Conclusion: High-stakes OSCEs aligned with the level 2-PE blueprint are effective predictors of performance and are an important way to support student readiness for the Level 2-PE. Other assessments, such as subject-based COMATs and COMSAE Phase 2, add value to school-based assessments over workplace-based assessments.

Osteopathic medical students are required to pass Comprehensive Osteopathic Medical Licensing Examination-USA (COMLEX-USA) Levels 1 and 2-Cognitive Evaluation (CE) and COMLEX-USA Level 2-Performance Evaluation (PE) to graduate medical school in accordance with the Commission on Osteopathic College Accreditation (COCA) standards.1 Numerous studies have shown a predictive correlation between performance on COMLEX-USA Levels 1 and 2-CE,2-4 and preadmission variables such as Medical College Admission Test scores (total or Biology) and preclerkship year performance. Few studies, however, have explored predictive factors correlating to COMLEX-USA Level 2-PE performance, despite the importance of the exam for successful graduation and residency match.5 What is the relationship between school-administered clinical performance assessments and COMLEX-USA Level 2-PE performance? What factors are most effective at predicting COMLEX-USA Level 2-PE success? A better understanding of both answers could help guide medical schools in preparing students for COMLEX-USA Level 2-PE and supporting students’ overall success. In addition, with increased emphasis on competency-based assessments to demonstrate resident readiness at the undergraduate level, determination of student competencies and entrustment has emerged as a new area of focus during the clerkship years.7,8 The relationship between school-administered assessments of clinical skills and COMLEX-USA Level 2-PE performance is important to understand within this context, as it could provide insight on how best to prepare students for future success.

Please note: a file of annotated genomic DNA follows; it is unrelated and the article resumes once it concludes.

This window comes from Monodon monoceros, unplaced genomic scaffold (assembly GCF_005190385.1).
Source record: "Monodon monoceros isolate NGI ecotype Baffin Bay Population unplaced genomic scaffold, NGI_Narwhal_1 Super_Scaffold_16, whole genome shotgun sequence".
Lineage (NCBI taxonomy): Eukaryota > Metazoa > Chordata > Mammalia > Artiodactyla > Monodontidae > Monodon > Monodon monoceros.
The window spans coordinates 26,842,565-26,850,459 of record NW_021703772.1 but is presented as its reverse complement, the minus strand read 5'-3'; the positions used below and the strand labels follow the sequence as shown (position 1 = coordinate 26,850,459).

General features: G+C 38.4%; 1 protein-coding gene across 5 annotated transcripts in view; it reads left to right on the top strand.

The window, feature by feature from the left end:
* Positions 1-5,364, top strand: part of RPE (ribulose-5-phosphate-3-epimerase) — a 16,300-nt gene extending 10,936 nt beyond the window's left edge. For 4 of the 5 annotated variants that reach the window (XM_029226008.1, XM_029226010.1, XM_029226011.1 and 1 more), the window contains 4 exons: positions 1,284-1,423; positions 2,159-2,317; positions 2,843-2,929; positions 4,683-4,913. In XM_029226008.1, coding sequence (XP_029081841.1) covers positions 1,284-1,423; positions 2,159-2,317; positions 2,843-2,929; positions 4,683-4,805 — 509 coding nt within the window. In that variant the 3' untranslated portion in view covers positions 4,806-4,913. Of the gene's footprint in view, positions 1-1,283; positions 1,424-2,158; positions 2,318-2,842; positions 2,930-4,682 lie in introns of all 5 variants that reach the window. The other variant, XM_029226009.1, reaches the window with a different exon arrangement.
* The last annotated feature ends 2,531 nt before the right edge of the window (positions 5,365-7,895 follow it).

Since its inception in 2004, the COMLEX-USA Level 2-PE has been a required clinical skills exam that uses standard patients (SP) cases, administered in a time-restricted manner, to assess fundamental core competencies and patient care skills.9,10 Previous studies of preparatory strategies for Level 2-PE demonstrate that a significantly larger percentage of students who passed the PE reported having prerequisite SP encounters at their schools.11 Other studies confirmed this association between school SP-based exams (eg, objective structured clinical examinations or OSCE) and Level 2-PE with actual performance data.5 The use of SP encounters in school curricula help students integrate and apply medical knowledge to clinical contexts and facilitate development of core competencies, therefore better preparing students for the requirements of the national examination.12 As such, use of SP encounters throughout medical school training, including in the preclerkship years, is now common in most medical schools,13,14 and we need more empirical evidence about the relationship between school-administered SP-based exams and Level 2-PE.